A tweet floated across my face this afternoon, and I was reminded that – for most of this offseason – the New York Post has connected the two New York teams to various Cubs players in rumors. Some sourced, some merely imagined.
To be sure, some of those rumors make total sense (right down to the early offseason talk of Yu Darvish being on the move), but other discussions are less realistic.
To wit, the aforementioned tweet:
— Joel Sherman (@Joelsherman1) January 18, 2021
The premise there is that the Yankees need to acquire a quality starting pitcher whose salary is economical. Here’s how Hendricks is described as target number two, behind German Marquez:
All the choices on this list are from the NL, many from the weak NL Central, so consider the competition. But think of Hendricks as a righty Jimmy Key with durability — a savvy artist with fortitude. He has three years at $43.5 million left or four at $58 million if his 2024 option is picked up and costs $14 million toward the luxury tax payroll (so the Cubs would have to take Adam Ottavino as a financial counterweight if the Yanks hoped to stay under the $210 million threshold). The Cubs would rather move Kris Bryant or Willson Contreras and still try to win the NL Central with Hendricks as the ace.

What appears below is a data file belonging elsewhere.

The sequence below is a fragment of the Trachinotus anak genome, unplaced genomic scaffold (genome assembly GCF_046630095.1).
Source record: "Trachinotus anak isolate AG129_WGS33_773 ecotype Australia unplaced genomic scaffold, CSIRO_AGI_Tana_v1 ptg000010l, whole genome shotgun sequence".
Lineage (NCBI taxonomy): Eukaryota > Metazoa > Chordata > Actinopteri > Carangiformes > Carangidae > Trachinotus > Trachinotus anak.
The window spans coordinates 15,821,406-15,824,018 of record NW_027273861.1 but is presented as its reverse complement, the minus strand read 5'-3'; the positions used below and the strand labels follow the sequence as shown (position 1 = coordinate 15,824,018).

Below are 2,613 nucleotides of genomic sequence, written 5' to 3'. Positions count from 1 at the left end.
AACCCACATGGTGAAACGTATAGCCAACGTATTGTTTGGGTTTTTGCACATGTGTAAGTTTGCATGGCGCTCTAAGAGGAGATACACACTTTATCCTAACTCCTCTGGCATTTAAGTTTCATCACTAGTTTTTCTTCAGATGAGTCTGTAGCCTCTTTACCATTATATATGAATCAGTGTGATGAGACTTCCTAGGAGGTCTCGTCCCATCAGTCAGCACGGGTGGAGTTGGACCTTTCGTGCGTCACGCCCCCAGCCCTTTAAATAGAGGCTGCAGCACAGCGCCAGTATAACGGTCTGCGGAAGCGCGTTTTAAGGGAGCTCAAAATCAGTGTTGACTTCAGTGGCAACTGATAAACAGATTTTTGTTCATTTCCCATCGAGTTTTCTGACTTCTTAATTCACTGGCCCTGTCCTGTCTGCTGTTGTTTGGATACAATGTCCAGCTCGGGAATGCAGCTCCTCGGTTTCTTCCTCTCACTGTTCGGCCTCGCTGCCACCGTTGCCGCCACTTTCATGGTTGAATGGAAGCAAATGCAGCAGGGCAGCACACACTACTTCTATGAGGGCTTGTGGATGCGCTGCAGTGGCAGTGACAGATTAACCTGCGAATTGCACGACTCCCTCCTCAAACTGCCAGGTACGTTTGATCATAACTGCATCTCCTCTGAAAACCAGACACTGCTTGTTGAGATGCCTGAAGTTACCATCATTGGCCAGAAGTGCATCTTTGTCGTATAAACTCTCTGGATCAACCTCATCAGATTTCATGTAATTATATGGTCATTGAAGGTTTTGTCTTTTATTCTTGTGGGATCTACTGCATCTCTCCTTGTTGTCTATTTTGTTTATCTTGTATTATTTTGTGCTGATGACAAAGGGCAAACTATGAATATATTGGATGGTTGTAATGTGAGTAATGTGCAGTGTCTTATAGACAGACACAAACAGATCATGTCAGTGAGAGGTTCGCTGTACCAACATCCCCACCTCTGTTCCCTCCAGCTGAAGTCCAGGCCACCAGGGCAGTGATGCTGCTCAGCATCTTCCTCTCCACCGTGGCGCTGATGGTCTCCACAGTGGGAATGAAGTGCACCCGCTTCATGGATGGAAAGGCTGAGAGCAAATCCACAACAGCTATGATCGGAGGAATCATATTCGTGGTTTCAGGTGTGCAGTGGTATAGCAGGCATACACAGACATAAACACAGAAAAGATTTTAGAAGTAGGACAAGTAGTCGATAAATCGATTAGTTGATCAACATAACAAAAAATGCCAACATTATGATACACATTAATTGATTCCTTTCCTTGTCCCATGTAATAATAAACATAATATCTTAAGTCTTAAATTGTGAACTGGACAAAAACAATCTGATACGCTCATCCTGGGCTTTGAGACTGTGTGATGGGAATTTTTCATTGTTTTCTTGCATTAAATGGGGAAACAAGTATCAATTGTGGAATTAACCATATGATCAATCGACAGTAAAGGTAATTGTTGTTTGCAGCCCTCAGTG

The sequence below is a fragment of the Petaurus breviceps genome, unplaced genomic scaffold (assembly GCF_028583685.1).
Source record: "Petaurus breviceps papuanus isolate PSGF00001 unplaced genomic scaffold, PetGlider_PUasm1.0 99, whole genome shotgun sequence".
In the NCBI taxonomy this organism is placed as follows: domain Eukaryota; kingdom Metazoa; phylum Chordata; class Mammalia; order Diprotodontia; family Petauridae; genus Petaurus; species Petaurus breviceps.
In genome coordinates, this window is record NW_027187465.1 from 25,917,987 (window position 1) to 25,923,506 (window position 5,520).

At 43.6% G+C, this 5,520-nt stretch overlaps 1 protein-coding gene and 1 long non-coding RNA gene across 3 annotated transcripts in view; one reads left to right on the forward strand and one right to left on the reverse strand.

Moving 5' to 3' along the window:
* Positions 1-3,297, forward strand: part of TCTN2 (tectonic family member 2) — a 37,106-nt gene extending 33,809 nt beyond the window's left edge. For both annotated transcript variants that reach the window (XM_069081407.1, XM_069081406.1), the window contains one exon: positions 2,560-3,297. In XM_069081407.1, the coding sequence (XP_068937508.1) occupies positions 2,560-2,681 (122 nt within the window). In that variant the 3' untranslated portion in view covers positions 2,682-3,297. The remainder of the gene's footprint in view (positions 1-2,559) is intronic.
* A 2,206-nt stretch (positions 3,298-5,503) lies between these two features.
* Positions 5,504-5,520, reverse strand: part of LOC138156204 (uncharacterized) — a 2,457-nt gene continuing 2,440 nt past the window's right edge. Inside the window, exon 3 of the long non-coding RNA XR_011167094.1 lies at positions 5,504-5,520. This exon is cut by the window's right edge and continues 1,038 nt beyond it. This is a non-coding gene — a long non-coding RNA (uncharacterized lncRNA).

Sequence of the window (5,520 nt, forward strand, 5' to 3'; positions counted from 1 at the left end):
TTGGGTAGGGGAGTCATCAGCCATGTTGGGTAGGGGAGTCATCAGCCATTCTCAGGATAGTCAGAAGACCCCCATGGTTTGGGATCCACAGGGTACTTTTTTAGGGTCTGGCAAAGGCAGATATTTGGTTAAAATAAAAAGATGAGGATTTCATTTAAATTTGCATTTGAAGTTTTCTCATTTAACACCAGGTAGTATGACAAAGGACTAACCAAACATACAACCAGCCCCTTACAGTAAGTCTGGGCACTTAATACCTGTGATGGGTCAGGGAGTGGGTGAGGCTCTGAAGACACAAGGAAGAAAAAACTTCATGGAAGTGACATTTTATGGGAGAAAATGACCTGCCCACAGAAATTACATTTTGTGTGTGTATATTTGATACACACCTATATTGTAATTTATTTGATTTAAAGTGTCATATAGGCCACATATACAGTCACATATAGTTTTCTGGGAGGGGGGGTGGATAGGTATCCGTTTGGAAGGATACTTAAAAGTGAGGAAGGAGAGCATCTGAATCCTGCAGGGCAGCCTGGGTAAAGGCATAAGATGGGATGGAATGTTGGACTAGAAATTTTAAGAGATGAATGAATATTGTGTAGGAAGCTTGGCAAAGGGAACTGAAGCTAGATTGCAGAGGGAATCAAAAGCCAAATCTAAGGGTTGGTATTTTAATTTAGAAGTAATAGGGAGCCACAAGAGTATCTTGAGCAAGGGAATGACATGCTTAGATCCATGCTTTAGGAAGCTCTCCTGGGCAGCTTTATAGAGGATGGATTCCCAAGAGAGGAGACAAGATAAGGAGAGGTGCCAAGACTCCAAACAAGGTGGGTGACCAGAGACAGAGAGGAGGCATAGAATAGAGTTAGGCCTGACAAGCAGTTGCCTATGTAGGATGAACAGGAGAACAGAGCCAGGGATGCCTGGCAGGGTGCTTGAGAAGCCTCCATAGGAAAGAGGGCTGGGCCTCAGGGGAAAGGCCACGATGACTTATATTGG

I get that the YANKEES might want the Cubs to take a financial counterweight to help the YANKEES luxury tax considerations this year, but I mean, you’re kinda missing the whole discussion if you’re not getting into the absolutely enormous TRADE price tag that would cost the Yankees.
(By the way: Jimmy Key was really darn good for a really long time, so hey, maybe Joel Sherman does appreciate Hendricks appropriately?)
I’m not saying Hendricks has to be nailed down in the Cubs dugout, but given the affordability of his contract (yes, considerably more affordable even than Darvish’s) and the Cubs’ eye-poppingly thin rotation (yes, even in a year when they might not compete anyway), I don’t see a realistic scenario where they trade him. Not only would the Cubs have to get a return so obscenely overwhelming that they couldn’t say no, but they’d have to get that against the backdrop of a league that still somehow doesn’t seem to realize that Hendricks has been one of the 10 best starting pitchers in baseball since 2015.
So, then, I don’t really see the point here. Sherman is a great reporter, and he’s also doing a great job imagining things from a New York perspective, but the Yankees aren’t going to give up what it would take to get Hendricks from the Cubs right now.